Tomb Raider remains a very good game. It was one when it was released early last year, and with a little Next-Gen polish, it’s now an even better experience. If that’s all you need to hear before rushing to buy it, do it with our blessing. For those who need more, we continue.
Crystal Dynamics’ reinterpretation of the Tomb Raider franchise is not that far from the presentation that was introduced years ago. action, puzzles, platform–it’s all here. enjoyment comes in the way it is presented. As well as casting Lara Croft absolutely from the moment she starts to the credits – which helps you connect with her as a character – he’s superbly placed and never falls into any pattern. He is constantly trying to keep you on your feet.
With The definitive edition, you get it all again, except this time it looks better than before on consoles (obviously). Those who come back for another try may not be phenomenally outdated-it wasn’t really bad in 2013-but it certainly competes with everything we’ve seen so far on next-generation machines. This is an exceptionally pretty game.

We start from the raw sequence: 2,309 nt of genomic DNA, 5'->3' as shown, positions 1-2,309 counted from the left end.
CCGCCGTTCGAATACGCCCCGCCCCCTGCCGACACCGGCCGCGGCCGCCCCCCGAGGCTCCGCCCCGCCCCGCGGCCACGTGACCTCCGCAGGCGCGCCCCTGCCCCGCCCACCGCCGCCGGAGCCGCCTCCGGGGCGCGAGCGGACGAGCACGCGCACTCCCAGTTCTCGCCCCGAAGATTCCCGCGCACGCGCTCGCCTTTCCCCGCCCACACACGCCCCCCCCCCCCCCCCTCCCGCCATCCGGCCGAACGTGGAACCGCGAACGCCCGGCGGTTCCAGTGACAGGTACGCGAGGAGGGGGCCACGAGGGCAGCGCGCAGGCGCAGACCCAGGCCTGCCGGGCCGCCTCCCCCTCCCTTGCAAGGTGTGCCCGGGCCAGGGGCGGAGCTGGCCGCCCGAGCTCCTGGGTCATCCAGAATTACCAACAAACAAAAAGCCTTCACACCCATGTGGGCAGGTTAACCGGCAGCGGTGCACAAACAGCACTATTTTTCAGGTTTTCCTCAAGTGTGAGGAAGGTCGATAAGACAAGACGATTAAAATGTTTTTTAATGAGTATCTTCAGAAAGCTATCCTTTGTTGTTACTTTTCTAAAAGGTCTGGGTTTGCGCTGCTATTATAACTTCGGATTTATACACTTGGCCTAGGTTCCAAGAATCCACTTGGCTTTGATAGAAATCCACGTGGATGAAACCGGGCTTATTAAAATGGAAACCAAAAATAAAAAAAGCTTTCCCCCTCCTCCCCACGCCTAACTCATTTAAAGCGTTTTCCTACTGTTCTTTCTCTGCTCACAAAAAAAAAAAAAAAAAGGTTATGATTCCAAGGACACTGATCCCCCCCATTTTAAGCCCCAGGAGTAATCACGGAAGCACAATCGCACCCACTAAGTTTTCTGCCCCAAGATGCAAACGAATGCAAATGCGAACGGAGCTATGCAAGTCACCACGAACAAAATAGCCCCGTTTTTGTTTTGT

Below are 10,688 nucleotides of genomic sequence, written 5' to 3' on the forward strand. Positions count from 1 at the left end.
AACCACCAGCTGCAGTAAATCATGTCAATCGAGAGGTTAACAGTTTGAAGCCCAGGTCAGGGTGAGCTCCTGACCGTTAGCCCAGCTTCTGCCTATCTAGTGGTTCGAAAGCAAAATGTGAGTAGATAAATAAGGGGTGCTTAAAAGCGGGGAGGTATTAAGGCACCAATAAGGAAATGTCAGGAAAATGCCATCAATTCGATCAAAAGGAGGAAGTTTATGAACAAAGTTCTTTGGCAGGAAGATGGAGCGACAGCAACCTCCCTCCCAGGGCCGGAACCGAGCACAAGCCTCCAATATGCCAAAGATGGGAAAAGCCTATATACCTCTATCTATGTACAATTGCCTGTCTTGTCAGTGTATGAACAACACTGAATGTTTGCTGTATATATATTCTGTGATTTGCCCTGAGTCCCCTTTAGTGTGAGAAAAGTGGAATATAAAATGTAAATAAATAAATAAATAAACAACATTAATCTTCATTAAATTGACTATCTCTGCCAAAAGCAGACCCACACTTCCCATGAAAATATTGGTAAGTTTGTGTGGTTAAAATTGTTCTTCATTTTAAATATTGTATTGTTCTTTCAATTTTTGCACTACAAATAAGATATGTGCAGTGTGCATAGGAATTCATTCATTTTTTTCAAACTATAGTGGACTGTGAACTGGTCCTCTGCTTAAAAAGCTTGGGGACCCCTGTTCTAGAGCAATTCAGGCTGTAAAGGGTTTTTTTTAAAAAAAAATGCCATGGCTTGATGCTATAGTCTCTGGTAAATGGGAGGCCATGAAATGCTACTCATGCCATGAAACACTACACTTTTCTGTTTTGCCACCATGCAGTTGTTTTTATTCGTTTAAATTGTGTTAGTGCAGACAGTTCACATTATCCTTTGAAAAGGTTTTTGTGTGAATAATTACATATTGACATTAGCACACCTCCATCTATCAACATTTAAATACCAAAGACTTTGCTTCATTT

Although all these positive aspects remain a big Plus, Tomb Raider still has a lot of flaws, the story being the biggest misstep. Incredibly obvious and full of clichés, you can’t help but cringe in some dialogue when people are talking to each other as if they’re reciting a GCSE play. The last of us would laugh Tomb Raider from the playground.
Considering the narrative doesn’t have too much of an impact on what you actually do – Cutscenes aside – it’s really not a big deal. If you’ve never played Tomb Raider, you should, and if you want to experience it again and on your shiny next-Gen console, then this is a worthy undertaking.